To further give impetus to private investments in the county, the Government has established a new asset class in the country – recycling of infrastructure assets. ‘Asset recycling’ as a concept refers to monetization of existing assets that are operational and revenue generating. Monetization requires the private concessionaire to pay a lump sum amount upfront to the Authority against the right to collect revenue from the asset for the term of the concession. This model has been established very successfully in the country.
The maiden project to be executed under this model was the recycling of operational roads of the National Highways Authority of India. NHAI identified nine of its operational tolling roads and bundled them together, giving away the right to toll them for thirty years along with responsibility to operate and maintain the roads, to a private party. The Authority spent over a year in creating the right model and sensitizing investors, both domestic and international. The creation of an efficient model which minimizes risks being taken by the private party and transparency in information sharing led to bringing significant value to the Government. Australian Fund manager, Macquarie won the bid for these assets at a quote price of $1.5 billion as against the base price set at $1billion by NHAI. The project received bids from three other international and domestic institutional investors including Canadian fund manager Brookfield, IRB-Autostrade and Roadis-NIIF. The success of this bid showcases the maturity and attractiveness of Indian infrastructure.
Various more asset classes are now emerging in the country. India recently privatized six of its airports as well where the bid parameter was revenue share per passenger with the Authorities. All institutional investors with presence in India; international airport operators and domestic conglomerates bid for these six airports. Domestic giant, Adani, who owns ports and logistics parks in the country won all six bids, which showcases its bullish approach towards the domestic aviation industry.
Similarly, India is undertaking a massive exercise to privatize its city gas distribution. In this endeavour, India has brought 70 percent of its population under the city gas network wherein 228 cities have been bid out to private parties for setting up compressed gas pumps and domestic PNG (piped natural gas) connections. Institutional investors have forayed into this area as well with fund managers like I Squared Capital setting up platforms to bid for these long-term city gas distribution projects.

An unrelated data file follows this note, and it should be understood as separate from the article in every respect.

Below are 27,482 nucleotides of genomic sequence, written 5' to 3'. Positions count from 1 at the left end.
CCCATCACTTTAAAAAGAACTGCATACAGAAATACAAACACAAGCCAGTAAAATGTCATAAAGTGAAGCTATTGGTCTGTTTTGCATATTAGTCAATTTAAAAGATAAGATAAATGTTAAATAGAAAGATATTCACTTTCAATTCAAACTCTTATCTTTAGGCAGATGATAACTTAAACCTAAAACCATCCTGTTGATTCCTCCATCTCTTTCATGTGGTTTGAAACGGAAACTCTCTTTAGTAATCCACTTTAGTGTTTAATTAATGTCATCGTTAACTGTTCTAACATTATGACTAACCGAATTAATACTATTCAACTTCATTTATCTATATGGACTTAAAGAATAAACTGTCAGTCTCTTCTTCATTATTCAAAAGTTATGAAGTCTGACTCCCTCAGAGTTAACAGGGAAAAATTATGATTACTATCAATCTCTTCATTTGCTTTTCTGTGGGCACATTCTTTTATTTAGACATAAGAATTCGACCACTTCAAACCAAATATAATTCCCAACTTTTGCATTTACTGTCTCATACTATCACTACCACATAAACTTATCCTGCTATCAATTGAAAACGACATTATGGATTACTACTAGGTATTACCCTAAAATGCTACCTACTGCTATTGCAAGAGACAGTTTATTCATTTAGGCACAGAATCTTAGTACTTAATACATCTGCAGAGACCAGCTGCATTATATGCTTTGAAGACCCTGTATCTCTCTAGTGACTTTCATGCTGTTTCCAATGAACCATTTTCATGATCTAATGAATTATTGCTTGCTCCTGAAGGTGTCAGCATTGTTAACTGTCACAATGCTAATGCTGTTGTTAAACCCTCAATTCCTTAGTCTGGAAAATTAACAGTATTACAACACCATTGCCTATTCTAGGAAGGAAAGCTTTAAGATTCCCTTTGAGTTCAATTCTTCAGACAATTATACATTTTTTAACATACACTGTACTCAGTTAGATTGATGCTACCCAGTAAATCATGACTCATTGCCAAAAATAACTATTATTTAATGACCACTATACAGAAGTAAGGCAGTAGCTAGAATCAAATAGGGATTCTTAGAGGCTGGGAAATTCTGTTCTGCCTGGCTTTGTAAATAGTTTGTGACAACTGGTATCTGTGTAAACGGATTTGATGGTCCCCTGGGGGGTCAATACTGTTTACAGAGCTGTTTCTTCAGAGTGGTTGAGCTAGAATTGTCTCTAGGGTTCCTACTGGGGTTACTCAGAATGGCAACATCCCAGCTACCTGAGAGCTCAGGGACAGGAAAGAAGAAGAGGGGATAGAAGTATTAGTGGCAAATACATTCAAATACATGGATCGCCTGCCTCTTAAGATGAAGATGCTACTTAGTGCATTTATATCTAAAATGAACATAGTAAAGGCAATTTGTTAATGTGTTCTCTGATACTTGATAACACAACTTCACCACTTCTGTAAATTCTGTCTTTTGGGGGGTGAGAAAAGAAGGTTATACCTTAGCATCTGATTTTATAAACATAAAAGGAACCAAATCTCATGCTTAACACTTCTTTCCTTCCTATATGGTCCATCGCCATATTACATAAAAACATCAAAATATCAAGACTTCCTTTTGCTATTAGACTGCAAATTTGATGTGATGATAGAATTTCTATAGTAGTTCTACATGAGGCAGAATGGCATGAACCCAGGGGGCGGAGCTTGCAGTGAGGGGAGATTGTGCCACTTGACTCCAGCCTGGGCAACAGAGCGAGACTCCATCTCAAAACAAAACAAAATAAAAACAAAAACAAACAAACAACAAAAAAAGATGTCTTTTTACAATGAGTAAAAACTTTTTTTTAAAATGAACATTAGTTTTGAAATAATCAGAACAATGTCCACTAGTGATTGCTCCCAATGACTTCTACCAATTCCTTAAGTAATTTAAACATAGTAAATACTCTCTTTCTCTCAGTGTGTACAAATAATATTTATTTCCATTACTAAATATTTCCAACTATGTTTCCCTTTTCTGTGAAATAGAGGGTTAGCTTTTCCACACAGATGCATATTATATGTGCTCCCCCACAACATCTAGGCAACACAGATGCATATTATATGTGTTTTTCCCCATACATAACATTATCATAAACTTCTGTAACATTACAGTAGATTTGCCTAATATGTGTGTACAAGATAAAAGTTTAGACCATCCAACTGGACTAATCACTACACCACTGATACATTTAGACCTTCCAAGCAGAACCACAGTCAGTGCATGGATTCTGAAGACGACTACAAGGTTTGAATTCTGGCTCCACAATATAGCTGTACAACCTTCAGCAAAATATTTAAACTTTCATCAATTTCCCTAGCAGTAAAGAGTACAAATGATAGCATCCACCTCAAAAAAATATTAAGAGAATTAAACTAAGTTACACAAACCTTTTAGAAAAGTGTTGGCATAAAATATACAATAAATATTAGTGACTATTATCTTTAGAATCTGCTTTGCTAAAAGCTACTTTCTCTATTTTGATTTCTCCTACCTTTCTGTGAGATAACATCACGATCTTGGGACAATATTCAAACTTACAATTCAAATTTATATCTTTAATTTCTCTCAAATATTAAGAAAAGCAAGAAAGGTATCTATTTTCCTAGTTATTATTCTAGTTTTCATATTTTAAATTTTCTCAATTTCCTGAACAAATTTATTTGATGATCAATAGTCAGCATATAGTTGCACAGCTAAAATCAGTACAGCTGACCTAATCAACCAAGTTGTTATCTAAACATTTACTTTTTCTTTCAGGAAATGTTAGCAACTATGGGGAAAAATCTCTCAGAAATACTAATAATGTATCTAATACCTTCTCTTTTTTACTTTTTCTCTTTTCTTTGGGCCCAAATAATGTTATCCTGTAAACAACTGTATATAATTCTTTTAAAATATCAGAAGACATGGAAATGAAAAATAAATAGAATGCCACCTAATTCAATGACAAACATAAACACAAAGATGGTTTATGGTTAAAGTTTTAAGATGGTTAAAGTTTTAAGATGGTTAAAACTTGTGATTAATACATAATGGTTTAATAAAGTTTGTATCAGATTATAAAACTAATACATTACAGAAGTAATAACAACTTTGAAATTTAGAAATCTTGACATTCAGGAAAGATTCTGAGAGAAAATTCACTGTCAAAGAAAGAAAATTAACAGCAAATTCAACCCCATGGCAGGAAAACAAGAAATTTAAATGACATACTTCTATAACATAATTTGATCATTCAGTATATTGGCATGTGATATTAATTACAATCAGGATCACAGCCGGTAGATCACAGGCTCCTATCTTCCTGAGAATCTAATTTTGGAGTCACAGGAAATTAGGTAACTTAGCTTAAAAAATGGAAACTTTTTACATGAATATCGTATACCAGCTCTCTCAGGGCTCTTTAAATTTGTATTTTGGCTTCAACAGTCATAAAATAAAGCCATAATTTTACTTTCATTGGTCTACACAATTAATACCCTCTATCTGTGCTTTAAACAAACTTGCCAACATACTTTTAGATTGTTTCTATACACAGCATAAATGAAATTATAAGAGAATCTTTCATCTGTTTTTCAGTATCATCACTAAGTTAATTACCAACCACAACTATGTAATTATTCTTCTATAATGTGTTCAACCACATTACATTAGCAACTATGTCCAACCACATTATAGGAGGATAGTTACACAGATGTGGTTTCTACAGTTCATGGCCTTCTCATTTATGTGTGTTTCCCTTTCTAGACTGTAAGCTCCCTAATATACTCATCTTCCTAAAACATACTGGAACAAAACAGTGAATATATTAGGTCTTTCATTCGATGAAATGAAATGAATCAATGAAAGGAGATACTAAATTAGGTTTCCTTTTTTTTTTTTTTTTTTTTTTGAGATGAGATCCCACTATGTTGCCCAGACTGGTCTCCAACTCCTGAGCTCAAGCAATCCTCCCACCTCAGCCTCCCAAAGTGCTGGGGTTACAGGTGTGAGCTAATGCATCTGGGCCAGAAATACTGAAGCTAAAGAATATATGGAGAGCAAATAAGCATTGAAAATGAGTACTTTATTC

India has created various other asset classes which are opportunities for institutional investors. One very interesting model that is currently being tested out in the country is procurement of rolling stock (coaches) for metro operations. Delhi Metro is the largest metro establishment in the country with metro running over 216 kms in the city of New Delhi. Till date, this entity has been procuring rolling stock by way of funding received from Japan by way of G2G lending.
With the view of becoming self-sustainable in the future, Delhi Metro identified a model where in rolling stock will be made available to it on a lease basis where payment is made based on availability of trains. This model has been created with the view to attract long term patient capital owners such as institutional investors who can partner with rolling stock manufacturers to provide trains under a PPP model instead of upfront procurement. After elaborate stakeholder discussions, the model is being tested out for the first project for 100 coaches in March this year. Once this becomes successful, the same model will be adopted for metros to be constructed in more than 50 cities in the country. This alone is an asset class worth more than $ 20 Bn.
These are just a few examples of the way the infrastructure assets have evolved in India. The Government is right now working aggressively on identification of various other asset classes which can be monetized in similar fashion. Asset classes being evaluated are transmission lines, warehouses, oil strategic reserves and telecom towers to name a few.
The most tangible evidence of a nation’s progress is its infrastructure. The world has witnessed how highways turned around the US economy; how ports and shipping gave the much-needed impetus to China. It is now India’s turn.
At Invest India, the National Investment Promotion and Facilitation Agency of India, Prerna Soni heads the Infrastructure team as well as a special team setup for the Financial Investors Initiative which attracts institutional investors